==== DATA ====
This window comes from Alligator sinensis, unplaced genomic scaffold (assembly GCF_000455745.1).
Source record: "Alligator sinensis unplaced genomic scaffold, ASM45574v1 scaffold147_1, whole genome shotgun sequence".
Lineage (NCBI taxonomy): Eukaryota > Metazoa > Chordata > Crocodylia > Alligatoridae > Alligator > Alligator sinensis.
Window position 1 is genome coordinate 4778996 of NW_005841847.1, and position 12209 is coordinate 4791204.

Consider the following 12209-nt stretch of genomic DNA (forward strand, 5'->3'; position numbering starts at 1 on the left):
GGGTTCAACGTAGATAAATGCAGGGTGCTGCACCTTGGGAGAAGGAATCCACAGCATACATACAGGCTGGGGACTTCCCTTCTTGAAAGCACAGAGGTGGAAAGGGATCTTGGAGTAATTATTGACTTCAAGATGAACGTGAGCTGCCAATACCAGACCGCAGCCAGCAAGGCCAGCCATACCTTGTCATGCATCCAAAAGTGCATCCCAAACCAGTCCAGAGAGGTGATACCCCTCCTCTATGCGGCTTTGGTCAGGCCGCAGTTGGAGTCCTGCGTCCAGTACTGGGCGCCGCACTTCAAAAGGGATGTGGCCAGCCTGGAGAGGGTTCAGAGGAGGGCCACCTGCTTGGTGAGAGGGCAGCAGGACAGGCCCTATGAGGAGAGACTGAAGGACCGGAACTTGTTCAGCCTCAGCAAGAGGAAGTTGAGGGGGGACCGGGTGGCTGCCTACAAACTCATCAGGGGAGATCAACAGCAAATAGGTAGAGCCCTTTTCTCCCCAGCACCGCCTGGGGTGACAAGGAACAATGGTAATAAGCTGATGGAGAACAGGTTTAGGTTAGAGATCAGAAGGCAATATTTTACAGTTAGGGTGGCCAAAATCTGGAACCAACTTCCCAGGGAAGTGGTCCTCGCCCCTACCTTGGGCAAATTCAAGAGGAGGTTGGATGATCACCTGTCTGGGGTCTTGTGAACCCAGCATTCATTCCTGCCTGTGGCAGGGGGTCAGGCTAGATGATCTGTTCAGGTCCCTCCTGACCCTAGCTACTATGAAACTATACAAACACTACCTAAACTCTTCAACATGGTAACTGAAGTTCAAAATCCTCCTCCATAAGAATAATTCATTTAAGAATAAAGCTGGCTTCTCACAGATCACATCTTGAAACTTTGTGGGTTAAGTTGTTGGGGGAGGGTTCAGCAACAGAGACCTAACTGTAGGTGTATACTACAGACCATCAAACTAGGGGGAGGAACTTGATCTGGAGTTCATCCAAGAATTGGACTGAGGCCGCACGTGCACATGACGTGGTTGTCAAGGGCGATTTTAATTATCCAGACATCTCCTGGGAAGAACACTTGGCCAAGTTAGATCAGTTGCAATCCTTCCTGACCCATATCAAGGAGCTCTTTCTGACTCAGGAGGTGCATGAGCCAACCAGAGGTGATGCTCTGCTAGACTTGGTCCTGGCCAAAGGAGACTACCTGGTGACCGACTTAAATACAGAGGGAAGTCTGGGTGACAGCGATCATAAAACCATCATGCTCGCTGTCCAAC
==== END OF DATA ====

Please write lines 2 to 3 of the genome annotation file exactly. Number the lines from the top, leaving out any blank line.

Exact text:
Source record: "Alligator sinensis unplaced genomic scaffold, ASM45574v1 scaffold147_1, whole genome shotgun sequence".
Lineage (NCBI taxonomy): Eukaryota > Metazoa > Chordata > Crocodylia > Alligatoridae > Alligator > Alligator sinensis.